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Summary:

Wow, mobile TV has a long way to go — in Europe and North America, at least. While Alcatel-Lucent and France Telecom (NYSE: FTE) VPs bored…

Wow, mobile TV has a long way to go — in Europe and North America, at least. While Alcatel-Lucent and France Telecom (NYSE: FTE) VPs bored a Mipcom panel audience with a summary of technical standards acronyms, fellow panelists told them the stark reality: mobile TV has no advertisers and almost no viewers.

M:Metrics analyst Paul Goode said adoption was just 0.60 percent (US) and 0.92 percent (UK), with high churn. Microsoft (NSDQ: MSFT) mobile ad firm Screentonic’s founder Marc-Henri Magdelenat warned the medium is “not there yet because we (advertisers) definitely like reach … if you want to do effective advertising on mobile TV, you need to address millions of people”. With no advertising to support itself, mobile TV must charge viewers – but here’s Magdelenat’s rub: “‘I’m definitely not convinced that people will pay a lot of money to watch the same programme they can watch for free on the internet or your TV.” Go figure.

So how on earth will this industry ever find the finance it needs to get off the ground? Alcatel-Lucent VP Piere Barnabe said to build a mobile TV network of 20 to 30 channels covering just 70 percent of the population here requires a capital outlay of 150 million euros ($212.19 million) to 400 million euros ($565.84 million, followed by 60 million euros ($84.88 million) annual operating expenses and 50 million euros ($70.73 million) annual content costs – a five-year commitment of 800 million euros ($1.13 billion).

France Telecom SVP Georges Panalver conceded: “We cannot start being financed by advertising so we must start with paid bouquets.” Unfortunately, paid bundles subsidiary Orange launched in Spain and the UK “collapsed because of the lack of content and the weakness of the content”. Perhaps that is why Orange is also looking to WiFi (not just DVB-H, DVB-T and CDMA) as a delivery channel. Panalver said 70 percent of Orange mobile TV consumption takes place in the home or office, and Orange could deliver a “better customer experience” over its network of 30,000 hotspots.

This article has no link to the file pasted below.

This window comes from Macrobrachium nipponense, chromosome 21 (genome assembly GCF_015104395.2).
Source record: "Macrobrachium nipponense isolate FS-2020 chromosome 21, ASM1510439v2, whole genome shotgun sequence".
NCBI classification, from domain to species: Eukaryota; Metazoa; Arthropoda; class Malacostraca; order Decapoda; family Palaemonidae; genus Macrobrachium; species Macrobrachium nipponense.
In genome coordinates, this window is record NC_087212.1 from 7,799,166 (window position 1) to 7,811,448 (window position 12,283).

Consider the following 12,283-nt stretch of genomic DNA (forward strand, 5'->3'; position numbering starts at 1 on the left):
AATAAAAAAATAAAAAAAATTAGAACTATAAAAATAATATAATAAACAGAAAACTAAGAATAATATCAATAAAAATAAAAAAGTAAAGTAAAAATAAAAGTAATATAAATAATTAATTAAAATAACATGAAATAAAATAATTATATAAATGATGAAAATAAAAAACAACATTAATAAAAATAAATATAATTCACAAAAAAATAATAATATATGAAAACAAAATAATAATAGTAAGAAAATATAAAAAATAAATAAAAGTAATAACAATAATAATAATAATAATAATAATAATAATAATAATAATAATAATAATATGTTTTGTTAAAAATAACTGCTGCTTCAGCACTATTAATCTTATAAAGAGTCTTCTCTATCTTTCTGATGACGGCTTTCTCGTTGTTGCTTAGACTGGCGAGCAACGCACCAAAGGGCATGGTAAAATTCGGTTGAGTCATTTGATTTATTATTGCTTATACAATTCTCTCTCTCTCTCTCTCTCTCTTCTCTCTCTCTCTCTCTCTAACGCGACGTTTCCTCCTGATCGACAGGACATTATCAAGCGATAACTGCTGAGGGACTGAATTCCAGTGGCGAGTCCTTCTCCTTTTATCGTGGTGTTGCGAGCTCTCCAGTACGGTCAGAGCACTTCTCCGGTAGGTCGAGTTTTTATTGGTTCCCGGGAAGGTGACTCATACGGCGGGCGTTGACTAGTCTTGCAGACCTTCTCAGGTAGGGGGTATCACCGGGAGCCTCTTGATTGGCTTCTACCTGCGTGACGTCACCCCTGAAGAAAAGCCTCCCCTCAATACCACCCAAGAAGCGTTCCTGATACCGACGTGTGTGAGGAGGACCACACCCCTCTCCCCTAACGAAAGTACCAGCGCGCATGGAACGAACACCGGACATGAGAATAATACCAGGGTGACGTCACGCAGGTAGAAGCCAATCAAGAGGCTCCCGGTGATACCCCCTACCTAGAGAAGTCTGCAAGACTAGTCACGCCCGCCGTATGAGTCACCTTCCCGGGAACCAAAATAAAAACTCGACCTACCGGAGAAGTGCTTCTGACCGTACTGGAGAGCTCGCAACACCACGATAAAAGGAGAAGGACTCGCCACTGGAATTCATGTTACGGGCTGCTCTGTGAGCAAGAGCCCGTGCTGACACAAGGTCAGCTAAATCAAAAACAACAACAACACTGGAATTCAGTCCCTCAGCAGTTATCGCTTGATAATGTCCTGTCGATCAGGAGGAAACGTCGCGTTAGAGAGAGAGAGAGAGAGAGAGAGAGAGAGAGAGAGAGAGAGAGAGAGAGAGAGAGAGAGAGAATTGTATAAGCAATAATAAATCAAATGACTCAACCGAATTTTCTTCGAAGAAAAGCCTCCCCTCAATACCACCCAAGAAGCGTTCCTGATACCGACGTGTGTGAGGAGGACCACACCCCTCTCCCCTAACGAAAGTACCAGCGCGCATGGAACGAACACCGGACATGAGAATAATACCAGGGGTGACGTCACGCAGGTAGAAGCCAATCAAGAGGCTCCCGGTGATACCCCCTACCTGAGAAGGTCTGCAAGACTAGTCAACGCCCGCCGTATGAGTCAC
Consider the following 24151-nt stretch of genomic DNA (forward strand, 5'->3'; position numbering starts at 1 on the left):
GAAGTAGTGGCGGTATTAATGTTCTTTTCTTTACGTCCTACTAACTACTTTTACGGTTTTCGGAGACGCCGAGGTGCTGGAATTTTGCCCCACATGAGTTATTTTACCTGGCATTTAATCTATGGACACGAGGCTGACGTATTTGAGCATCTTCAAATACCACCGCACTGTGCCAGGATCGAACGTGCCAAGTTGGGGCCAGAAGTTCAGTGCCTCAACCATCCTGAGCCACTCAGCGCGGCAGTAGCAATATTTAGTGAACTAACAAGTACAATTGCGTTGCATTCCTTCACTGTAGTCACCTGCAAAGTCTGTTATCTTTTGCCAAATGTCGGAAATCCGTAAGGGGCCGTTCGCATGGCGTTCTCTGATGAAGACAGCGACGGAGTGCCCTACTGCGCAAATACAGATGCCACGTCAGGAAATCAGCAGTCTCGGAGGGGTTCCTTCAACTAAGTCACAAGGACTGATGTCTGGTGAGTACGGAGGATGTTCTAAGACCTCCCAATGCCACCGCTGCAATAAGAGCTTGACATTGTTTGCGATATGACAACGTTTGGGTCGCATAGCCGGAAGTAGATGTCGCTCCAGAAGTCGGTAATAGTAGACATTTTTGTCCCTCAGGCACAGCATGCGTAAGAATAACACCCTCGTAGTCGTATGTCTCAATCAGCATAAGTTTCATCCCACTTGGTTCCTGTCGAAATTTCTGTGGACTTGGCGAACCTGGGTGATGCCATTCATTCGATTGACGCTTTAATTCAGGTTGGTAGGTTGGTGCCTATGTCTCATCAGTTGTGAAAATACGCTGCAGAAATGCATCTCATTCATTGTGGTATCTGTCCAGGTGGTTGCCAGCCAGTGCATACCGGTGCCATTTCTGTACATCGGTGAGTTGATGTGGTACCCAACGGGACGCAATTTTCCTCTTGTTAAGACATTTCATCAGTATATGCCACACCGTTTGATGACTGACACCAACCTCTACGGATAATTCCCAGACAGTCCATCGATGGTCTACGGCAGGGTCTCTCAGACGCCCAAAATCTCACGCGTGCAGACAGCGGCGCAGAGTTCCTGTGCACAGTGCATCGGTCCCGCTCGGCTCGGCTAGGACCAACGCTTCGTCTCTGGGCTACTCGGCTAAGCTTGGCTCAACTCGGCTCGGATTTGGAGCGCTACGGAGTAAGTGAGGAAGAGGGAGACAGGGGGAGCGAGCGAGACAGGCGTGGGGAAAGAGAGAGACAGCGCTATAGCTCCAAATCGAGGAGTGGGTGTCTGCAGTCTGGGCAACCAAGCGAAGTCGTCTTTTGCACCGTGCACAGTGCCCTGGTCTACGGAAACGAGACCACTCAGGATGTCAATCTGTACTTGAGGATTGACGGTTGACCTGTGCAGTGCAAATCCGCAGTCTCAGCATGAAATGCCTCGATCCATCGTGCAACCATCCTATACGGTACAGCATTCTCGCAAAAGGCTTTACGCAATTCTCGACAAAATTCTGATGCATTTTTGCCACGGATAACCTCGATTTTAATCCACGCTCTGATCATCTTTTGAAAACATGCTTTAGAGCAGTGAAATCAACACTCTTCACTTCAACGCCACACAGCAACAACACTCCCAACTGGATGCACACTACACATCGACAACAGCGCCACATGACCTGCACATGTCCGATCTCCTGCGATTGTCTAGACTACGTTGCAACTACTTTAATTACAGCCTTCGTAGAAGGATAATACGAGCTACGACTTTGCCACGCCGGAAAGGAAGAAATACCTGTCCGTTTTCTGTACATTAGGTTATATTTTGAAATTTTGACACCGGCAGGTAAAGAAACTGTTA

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  1. Mobile-TV is in a classic catch-22. To get the advertisers excited, there need to be first enough eye-balls, and the promise for more. The CapEx for service deployment is sizable, and the ecosystem players must find a business model that will allow them to subsidize the service and attract viewers.

    At GoldSpot Media, we believe that the critical factor for the success of Mobile TV would be to get the service into every terminal and ensure little additional drain on the subscriber. With increasing user base, mobile operators can apply their goldmine of subscriber data to monetize the service by highly targeted and personalized adverts that can lead to higher CPMs. Mobile operators and content providers must work together to make the business model successful and the revenue model meaningful for all.

  2. Those that understand the market, know that the industry has a habit of over-hyping everything. Its all just a question of time. Mobile TV will be ad-funded but its not successful now. I always half any analyst forecast and double the time and then you get a more realistic picture of the industry. When Mobile TV is free and flat rate data plans are common usage will explode. For every piece of bad press there is another good story. At Yamgo, we're focused on direct to consumer services for content providers to encourage the content owners to enter the market with ad-funded or pay-per view models.

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